Traditions and customs of Madagascar

What traditions and customs are there in Madagascar?

We fully immerse ourselves in the customs and traditions of Madagascar.


Food in daily life

Rice is the staple of the Malagasy diet. It is usually accompanied by some form of kabaka (a protein dish such as fish, meat, chicken, or beans). In some parts of the island, a side dish (“romazava”) made of green leafy vegetables in broth is common.

Side dishes generally serve to add flavor to the rice rather than provide nutrients. Most Malagasy main dishes are prepared in one of four ways: fried, grilled, boiled in water, or cooked with coconut juice.

A spicy condiment known as lasary in Malagasy and made from chili peppers, green mangoes or lemons can be added to enhance the flavor. Food is usually prepared in a kitchen that is physically separated from the main house for fire safety reasons.

Meals are served in the house, on the terrace or on mats placed on the ground outside the house. Leftovers from lunch and dinner are heated up for breakfast the next morning. Breakfast consists of rice and a tea made from local herbs or leaves and sweetened with sugar.

Some alternative breakfast foods include boiled cassava, corn porridge, or fried cakes made from rice flour. Water is the usual drink served with meals. Rano ampango (water boiled in the rice cooker) is sometimes served.

Food taboos (“fady”) tend to be transmitted within family groups and according to ethnicity. Some of them apply to daily life and others are observed during special circumstances such as pregnancy and lactation. Fady indrazana, taboos related to ancestral lineage, link Malagasy people with their ethnic groups.

For example, for most Sakalaovians it is crazy to eat pork or eel. For Antandroy, sea turtles and hornless cows are taboo. When a man and a woman from different ethnic groups get married, it is common for the woman to observe both her and her husband’s indrazana, as well as the one that applies to both ethnic groups during pregnancy and lactation.

Vegetables like carrots, cauliflower, cabbage, potatoes, bell peppers and zucchini are available throughout the year. Fruits such as pineapples, coconuts, oranges, mangoes, bananas, apples, and leeches are subject to seasonal availability.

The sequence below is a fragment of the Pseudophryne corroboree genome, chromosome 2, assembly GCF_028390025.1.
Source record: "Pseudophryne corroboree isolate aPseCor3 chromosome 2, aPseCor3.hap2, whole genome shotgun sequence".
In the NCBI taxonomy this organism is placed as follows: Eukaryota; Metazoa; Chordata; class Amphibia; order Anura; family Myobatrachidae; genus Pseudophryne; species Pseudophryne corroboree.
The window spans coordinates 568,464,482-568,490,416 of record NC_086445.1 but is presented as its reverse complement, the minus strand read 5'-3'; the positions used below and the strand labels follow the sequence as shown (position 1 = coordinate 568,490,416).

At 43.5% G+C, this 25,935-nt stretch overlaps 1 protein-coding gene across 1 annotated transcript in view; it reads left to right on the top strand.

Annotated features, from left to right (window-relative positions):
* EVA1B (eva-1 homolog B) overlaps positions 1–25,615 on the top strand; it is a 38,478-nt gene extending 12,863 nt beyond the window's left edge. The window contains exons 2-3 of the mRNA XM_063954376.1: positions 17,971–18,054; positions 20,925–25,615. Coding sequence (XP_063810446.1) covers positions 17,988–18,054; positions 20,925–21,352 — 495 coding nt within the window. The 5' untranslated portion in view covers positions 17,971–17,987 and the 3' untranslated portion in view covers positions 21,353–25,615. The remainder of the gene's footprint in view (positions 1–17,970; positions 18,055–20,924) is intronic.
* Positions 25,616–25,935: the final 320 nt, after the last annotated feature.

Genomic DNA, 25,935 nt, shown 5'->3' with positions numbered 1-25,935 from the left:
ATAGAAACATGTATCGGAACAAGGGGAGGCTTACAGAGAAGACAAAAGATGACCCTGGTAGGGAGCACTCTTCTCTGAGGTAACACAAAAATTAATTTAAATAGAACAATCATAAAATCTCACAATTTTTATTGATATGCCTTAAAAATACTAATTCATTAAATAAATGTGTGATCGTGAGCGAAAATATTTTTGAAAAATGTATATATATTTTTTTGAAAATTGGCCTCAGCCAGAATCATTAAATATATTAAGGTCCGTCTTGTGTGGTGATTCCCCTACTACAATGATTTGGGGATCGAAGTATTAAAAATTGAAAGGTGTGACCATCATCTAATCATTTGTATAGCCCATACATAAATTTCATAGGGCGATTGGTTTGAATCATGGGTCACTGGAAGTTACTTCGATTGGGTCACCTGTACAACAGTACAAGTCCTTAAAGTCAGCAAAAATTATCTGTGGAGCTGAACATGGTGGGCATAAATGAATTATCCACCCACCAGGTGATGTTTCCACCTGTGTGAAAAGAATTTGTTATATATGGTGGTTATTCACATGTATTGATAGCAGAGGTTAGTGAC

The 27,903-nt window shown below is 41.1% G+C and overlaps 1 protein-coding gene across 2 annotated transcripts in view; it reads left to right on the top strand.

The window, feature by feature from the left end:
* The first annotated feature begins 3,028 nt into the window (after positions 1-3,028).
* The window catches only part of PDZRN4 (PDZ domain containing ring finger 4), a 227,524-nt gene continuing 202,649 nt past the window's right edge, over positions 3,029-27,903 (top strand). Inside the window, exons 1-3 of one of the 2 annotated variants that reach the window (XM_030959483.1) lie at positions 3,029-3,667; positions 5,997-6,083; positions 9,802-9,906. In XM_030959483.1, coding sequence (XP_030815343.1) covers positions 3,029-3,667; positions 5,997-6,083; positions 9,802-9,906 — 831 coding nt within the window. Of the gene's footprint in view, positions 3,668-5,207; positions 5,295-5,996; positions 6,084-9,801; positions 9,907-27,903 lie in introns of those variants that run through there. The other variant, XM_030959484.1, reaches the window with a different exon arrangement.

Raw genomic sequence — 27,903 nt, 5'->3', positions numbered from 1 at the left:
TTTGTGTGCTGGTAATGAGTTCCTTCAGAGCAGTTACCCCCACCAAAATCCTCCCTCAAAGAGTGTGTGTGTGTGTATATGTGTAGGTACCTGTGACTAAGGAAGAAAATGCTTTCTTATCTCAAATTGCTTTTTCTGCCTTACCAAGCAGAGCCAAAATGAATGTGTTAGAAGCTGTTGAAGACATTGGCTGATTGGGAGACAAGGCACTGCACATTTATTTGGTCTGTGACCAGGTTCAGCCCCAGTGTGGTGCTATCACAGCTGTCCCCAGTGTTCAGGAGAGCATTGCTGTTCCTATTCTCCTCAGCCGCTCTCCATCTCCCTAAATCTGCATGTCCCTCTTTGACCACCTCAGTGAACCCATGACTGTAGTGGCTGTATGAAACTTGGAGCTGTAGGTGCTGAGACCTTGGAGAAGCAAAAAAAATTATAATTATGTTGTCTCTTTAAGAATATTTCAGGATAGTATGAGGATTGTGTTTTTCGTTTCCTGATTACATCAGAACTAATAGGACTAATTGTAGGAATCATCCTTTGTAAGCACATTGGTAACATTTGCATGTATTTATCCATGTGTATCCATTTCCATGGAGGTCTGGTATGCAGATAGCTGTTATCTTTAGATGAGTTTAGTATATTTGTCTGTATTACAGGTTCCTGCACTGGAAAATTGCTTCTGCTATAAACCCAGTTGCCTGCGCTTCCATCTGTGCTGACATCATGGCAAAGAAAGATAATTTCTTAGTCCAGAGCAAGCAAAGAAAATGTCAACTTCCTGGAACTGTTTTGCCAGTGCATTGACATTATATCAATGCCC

Although improved transportation in recent years has increased the availability of these foods in isolated regions, they are generally unaffordable on a regular basis. Therefore, although a wide variety of foods are available, a significant part of the population remains undernourished.

Traditional Malagasy (“hot”) restaurants offer a rice dish with a ball of one of several types of stews. The geographic location of hot people is often an indicator of what is on offer.

For example, hotels along the coast will offer fish more often than those in the highlands. Restaurants in most major urban centers serve European-style Malagasy, French, Chinese, and Italian cuisine. Baguettes, pasta, and other non-traditional Malagasy foods can be found in villages near urban centers.

Food customs on ceremonial occasions

For ceremonial meals and special occasions, extra meat is added to stews. Depending on the financial capacity of the family, traditional ceremonies such as burials, entombments, circumcisions, tomb-building, the first haircut, and the leaving of a newborn’s home often involve the sacrifice of at least one zebu, a breed local humpback cow.

Many families will serve one of several local alcoholic beverages such as palm wine, grain alcohol, rum, or beer. Family and friends gather and participate in some aspect of the ceremonial preparations. The adherence of a person or family to the ceremonial protocol is respectful of their ancestors.

The ultimate token of prestige is the ability to provide sacrificial cattle for ceremonies. The number of cattle slaughtered indicates the level of prosperity and the intention to honor the ancestors.

Catholics try to observe traditional practices and Muslims observe Ramadan.


Traditional, civil, and church-sanctioned marriages are recognized, with one or more types applied in each case. Regardless of the form of marriage, most unions today are formed by joint consent with the institution of arranged marriage, the frequency of which is declining.

When a family arranges a marriage, it is usually for the purpose of securing or strengthening family and social relationships. Marriage patterns vary according to socioeconomic status and have political implications in that they are intended to preserve or increase wealth, power, and prestige.

However, most marriages are traditional in nature, as are most divorces. Long after a union has dissolved, the children of that union give continued meaning to the family obligation.

Specific customs may vary by ethnic group. The Betsileo, for example, will arrange a marriage only after examining at least three generations of the potential spouse’s family. If they are satisfied with their findings, the family will consult an astrologer to set a date.

In the Bara, where it is common for cousins ​​to marry, a grandmother can arrange a marriage by decree between her children’s children. Once she has died, this marriage must be performed to avoid angering her ancestors.

For Bara the marriage is established after the sacrifice of a cow. Among some Sakalava in the northwest there is no ceremony to mark the marriage apart from moving in together.

In pre-colonial times, polygamy was seen as a sign of success. The institution of men maintaining more than one wife and household varies throughout the island and is generally called deuxieme bureau (second office) or vady aro, telo, or efetra (second, third, or fourth wife).